If you’re familiar with Leo Tolstoy, chances are it’s in the context of him being one of the greatest Russian novelists rather than as a Christian writer. He published his two best-known works in the mid-to-late 19th century: War and Peace in 1869 and Anna Karenina in 1878. It was after finishing Anna Karenina early in 1877, and before resuming his literary work in 1885, that he devoted himself to a close study of faith (reference: Aylmer Maude’s introduction to A Confession, The Gospel in Brief, What I Believe, printed by Oxford University Press).
Tolstoy’s essay titled A Confession was mostly written in 1879 and was first circulated in Russia (with a short additional note from the author) in 1882 despite efforts to suppress its publication. In this essay, Tolstoy recounts his own loss of faith, the years of his life spent in dissipation among other “learned and liberal” people, and finally his disillusionment with that sort of life. He describes himself as coming to a seemingly inescapable realization that life is meaningless and that he ought to kill himself. This was a time of mental agony for him. Tolstoy was a highly successful and respected author, with a wife and children whom he loved, yet he had to hide ropes and guns lest he use them against himself.
As he recalls his reasoning in those days, Tolstoy talks about asking questions such as, “What am I with my desires?” and “Why do I live?” As a well-educated man, he naturally turned to science and reason for answers. Yet there, he found that people aren’t so much interested in answering these questions as they are in studying and observing the world. What he found from science indicated that everything happened by chance and you must understand “infinite complexity” and “the laws of those mutations of form” before you could hope to understand why you’re alive. Then Tolstoy turned to philosophy, where he found that philosophers had been asking his same questions for thousands of years. Yet they didn’t have an answer which satisfied him either–they just gave back “the same question, only in a complex form” (Section V).
People in the Bible also asked big questions, and we’re still doing that today as well. The questioner from the Bible whom Tolstoy focused on in his writings was Solomon, and he quotes extensively from Ecclesiastes (which I’ve written about in “Crash Course in Ecclesiastes”). Other Bible people who asked big questions include Job and his three friends. And while Solomon and Job are the first people who come to mind as wrestling with big questions, other questions like “If it is like this, why do I live?” (Gen. 25:22), “My God, my God, why have you forsaken me?” (Psalm 22:1), and “Is there unrighteousness with God?” (Rom. 3:5; 9:14) fill the pages of the Bible. We serve a God who invites us to ask big, difficult, and troubling questions and then come to Him for answers.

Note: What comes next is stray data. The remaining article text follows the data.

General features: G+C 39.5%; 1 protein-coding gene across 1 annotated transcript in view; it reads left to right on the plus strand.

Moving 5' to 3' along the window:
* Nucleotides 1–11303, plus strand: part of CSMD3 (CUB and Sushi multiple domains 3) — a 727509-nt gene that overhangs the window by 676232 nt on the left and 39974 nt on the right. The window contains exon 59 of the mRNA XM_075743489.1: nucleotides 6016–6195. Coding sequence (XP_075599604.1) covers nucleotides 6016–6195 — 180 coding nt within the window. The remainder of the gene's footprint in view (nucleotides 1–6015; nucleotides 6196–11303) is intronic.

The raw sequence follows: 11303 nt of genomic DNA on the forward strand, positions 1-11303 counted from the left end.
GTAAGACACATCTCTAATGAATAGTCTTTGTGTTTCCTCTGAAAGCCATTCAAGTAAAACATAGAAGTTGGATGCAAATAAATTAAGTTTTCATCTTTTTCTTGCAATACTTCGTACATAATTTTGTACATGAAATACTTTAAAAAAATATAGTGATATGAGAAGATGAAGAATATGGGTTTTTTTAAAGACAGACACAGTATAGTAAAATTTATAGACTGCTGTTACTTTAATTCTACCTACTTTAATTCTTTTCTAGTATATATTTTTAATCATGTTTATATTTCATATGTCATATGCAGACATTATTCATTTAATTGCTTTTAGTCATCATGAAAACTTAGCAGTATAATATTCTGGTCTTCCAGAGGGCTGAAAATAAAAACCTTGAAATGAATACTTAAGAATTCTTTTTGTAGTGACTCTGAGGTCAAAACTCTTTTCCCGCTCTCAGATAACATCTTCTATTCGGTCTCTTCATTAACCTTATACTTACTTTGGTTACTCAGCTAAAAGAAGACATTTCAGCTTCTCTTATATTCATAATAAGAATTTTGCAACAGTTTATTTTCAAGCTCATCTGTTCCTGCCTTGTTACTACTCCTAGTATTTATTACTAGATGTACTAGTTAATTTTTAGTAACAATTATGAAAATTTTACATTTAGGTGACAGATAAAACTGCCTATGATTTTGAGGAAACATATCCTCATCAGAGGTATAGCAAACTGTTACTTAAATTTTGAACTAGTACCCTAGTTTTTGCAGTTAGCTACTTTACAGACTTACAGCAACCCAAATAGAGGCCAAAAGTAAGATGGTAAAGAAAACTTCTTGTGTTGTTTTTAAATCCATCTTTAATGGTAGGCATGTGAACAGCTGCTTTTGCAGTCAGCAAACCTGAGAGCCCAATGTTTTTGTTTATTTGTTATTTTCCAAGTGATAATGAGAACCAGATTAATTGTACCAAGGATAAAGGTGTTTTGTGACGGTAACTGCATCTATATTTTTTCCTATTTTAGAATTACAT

It’s fitting, then, that Tolstoy found the most satisfying answers for his big questions when he turned to faith. He realizes that just because he’d decided that his life was not meaningful did not mean all life was without meaning. As he looked around him, he realized that people had been acting as if life were meaningful for thousands of years. Perhaps they hadn’t been wrong. Perhaps they–and the people alive now who saw value in living–knew something that he’d missed. And so Tolstoy began seeking answers among those who believe that life is worth living in spite of the hardships, namely, among people of faith. He was not impressed by those Christians among his wealthy, highly educated acquaintances because most professed faith but did not live it out, but Tolstoy did find something to admire in the simple working people. Those people lived with faith that deeply affected their lives and which answered their big questions.
At this point, Tolstoy describes the highly educated and intelligent people who reject God as those who “have decided that the master is stupid or does not exist, and that we are wise, only we feel that we are quite useless and that we must somehow do away with ourselves” (Section XI). These sorts of people are so impressed with themselves that they’ve missed what gives life meaning. He also says, “Were it not so terrible it would be ludicrous with what pride and self-satisfaction we, like children, pull the watch to pieces, take out the spring, make a toy of it, and are then surprised that the watch does not go” (Section IX). It should be no surprise that if we try to take out God and faith–which make life worth living and reveal the meaning of existence– we’ll feel as if life is worthless and meaningless. Tolstoy found this born out in his own experiences: “I need only be aware of God to live; I need only forget Him, or disbelieve Him, and I died” (Section XII).
A Confession is a fascinating read. Tolstoy speaks frankly about terribly difficult subjects, including his struggles with suicidal thoughts and with finding answers to life’s most important questions. He also touches on his conflicts with church dogma (in this case the doctrines of the Russian Orthodox church), which I understand he develops more fully in writings that I haven’t yet read. In a way that reminds me a little of C.S. Lewis, Tolstoy left his childhood Christian faith and then later came back as a more mature and intelligent adult, concluding that God is the only thing which can give life meaning.
So many people in the modern world like to set up “faith” and “reason” as things that are opposed. I love reading about highly intelligent people like Lewis and Tolstoy who come to the conclusion that faith in God is the only reasonable answer to life’s big questions. It helps encourage me that a life of faith is not a life that’s opposed to reason, logic, and intelligence–that, in fact, the most reasonable use of our intelligence leads to the conclusion that faith in God is right and good.